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Plan For the Uncertainty

When the world comes to an end, I always say that you want a caterer on your team. A caterer knows how to plan, adapt, and execute whatever is thrown at them. Why then aren’t we treating our businesses the same way? What is the point of building your legacy business if there isn’t a plan? A plan that is spoken, written, and executed by professionals, not just in your head.

On New Year's Eve 2011, my dad went into a coma. The prognosis wasn’t good. He was non-responsive and according to the doctors, he wouldn’t make it through the week. This was unacceptable to me. Immediately I went into what I call catering mode. There was a problem and I needed to solve it. First, I needed to make sure Dad came out of it. Second, I needed to make sure that the business continued to move forward despite my tragedies.

Although I had been the keyman in the business for the past decade, a written succession plan was never created. All the family had was an outdated will stating who would be the guardian of their children if something were to happen to them. Married and thirty-two, I am pretty sure I didn’t require a guardian. Worse than that, who is going to take over the business? For the past decade, I had worked tirelessly in the business with the assumption that it would be mine someday. After all, I had sacrificed time, friendships, and my overall well-being for the business while my siblings had gone off into the world and chased their dreams (not begrudging them). 

The good news is that we dodged a bullet that week. Dad ended up coming out of his coma. As soon as he was coherent, the lawyers were brought in to update my parents’ final wishes and their plans for succession. Once the documents were executed a conversation with the entire family took place to ensure that we all had a clear understanding. On the advice of our attorney, each member of the family signed a memo stating they understood the succession plan for the business. On May 23, 2012, Dad took his last breath.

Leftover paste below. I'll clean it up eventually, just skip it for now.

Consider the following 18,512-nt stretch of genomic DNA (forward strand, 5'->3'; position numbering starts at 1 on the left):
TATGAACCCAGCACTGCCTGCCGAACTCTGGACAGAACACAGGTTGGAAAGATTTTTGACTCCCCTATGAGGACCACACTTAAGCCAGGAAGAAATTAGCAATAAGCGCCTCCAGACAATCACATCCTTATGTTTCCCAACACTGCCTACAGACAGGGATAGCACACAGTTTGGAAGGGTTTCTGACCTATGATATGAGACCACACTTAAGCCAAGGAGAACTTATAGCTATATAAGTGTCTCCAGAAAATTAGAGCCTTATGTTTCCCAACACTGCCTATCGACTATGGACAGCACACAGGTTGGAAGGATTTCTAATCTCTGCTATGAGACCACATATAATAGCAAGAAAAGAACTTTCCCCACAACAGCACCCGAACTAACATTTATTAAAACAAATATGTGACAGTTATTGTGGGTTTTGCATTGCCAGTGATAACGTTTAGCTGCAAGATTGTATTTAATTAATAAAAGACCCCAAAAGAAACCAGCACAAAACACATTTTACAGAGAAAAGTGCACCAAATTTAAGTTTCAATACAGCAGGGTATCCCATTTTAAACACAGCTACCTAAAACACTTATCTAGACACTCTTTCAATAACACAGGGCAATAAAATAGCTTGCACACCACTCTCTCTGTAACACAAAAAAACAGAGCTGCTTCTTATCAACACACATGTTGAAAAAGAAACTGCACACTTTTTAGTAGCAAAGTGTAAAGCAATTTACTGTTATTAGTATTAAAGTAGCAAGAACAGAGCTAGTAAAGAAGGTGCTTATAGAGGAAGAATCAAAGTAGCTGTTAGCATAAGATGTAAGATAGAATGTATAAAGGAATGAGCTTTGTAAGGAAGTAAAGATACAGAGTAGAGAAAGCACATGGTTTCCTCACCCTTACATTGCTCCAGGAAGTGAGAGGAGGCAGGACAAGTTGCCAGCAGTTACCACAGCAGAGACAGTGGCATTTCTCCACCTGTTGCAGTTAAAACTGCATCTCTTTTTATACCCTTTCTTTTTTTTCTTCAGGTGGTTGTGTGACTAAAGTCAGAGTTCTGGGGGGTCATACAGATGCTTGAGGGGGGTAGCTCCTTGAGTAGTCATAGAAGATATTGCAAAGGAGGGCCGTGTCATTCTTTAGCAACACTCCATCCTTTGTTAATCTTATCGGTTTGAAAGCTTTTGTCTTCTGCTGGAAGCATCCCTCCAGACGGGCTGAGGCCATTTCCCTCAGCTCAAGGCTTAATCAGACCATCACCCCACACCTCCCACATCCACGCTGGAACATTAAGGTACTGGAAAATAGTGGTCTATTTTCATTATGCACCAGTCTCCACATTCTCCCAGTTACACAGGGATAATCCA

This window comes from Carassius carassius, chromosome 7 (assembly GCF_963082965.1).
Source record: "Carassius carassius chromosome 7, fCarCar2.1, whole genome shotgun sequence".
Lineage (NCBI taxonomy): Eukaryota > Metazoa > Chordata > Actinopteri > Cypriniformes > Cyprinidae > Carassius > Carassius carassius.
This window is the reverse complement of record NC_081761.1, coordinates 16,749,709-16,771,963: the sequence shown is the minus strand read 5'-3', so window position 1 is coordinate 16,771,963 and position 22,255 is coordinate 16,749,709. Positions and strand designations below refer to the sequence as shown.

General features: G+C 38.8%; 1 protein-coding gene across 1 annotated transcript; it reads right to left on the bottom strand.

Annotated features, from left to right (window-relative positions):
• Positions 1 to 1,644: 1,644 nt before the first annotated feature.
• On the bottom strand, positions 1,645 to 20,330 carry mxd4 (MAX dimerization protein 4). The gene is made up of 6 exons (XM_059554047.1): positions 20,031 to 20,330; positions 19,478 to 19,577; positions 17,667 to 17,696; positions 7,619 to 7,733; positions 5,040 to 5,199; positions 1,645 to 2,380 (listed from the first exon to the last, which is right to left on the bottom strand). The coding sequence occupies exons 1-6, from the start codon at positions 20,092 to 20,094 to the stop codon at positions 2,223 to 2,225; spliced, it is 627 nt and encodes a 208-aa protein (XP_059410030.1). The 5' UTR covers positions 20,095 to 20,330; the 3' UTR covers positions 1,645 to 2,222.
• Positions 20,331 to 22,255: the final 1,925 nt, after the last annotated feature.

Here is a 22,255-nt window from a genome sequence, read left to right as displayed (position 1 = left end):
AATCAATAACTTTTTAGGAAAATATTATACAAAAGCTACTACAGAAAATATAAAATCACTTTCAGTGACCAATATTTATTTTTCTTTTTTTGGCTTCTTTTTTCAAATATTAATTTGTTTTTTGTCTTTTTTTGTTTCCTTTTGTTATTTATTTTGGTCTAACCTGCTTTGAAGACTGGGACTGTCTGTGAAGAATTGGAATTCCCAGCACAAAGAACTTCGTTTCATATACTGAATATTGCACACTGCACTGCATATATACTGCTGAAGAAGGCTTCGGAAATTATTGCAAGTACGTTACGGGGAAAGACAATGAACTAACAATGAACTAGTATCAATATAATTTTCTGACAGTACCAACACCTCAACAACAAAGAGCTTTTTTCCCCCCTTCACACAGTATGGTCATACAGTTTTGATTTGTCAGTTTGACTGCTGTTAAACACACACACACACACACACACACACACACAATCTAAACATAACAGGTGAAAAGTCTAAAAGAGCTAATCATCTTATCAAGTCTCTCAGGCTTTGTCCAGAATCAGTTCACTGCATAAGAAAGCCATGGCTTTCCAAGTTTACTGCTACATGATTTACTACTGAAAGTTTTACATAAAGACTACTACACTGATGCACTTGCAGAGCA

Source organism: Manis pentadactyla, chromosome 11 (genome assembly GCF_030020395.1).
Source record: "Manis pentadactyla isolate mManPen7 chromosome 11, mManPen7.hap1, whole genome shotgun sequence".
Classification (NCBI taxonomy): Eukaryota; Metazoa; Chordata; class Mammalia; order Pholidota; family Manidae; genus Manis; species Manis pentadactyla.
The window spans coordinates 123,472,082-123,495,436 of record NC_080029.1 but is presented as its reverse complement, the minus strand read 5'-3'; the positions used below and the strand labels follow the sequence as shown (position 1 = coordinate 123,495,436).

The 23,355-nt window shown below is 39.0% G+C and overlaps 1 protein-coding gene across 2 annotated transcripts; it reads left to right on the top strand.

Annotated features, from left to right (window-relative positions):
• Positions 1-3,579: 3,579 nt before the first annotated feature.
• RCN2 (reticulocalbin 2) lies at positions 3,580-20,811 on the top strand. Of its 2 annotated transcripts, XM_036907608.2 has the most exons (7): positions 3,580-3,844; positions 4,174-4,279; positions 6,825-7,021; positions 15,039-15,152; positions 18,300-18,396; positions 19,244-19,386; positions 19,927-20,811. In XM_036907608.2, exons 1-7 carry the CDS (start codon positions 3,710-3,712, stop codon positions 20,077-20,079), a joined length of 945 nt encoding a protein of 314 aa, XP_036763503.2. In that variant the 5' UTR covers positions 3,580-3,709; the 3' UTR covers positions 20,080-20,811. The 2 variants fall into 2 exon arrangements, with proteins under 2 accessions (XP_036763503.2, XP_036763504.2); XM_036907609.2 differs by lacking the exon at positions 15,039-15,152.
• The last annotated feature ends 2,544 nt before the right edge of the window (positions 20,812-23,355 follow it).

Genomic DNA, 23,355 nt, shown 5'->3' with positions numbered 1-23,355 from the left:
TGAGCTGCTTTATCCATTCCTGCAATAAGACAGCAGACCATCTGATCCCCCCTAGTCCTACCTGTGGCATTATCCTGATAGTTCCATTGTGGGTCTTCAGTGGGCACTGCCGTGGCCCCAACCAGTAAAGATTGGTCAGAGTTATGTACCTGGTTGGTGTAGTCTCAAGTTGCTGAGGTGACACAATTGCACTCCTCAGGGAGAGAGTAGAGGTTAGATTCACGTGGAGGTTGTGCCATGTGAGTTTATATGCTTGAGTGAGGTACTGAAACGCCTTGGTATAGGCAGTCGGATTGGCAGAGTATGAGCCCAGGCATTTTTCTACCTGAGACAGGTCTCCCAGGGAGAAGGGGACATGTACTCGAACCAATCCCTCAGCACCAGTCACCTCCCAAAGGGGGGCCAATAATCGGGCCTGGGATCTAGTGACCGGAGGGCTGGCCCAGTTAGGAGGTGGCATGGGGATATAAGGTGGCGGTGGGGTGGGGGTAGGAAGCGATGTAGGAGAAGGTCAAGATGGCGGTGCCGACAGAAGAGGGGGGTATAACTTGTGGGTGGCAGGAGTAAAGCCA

Learning from the past I immediately started reaching out to professional advisors (lawyers and financial advisors) to help me create my succession plan. Once the succession plan was in place there was a realization that an exit strategy was needed.  The succession plan exists to ensure that the business will continue to run smoothly even if a key member of the organization leaves unexpectedly.  The exit strategy is put into place to maximize the value of the business. Both were created and reviewed with my advisors once a year.  This allowed my organization the peace of mind that the business would be protected no matter what life throws at us.  There is one undeniable fact that we must all face as business owners; life will always have other plans for you therefore it is important to plan for the uncertainty of life.  


Kathryn Albarado

Generational business and life coach

As a third-generational family business owner, Kathryn spent 22 years navigating the hills and valleys of leading a family business.

There is more to her than being a businesswoman. For those who have seen ‘My Big Fat Greek Wedding’ - this is her family in a nutshell. Of course, there are small differences but more commonalities than not....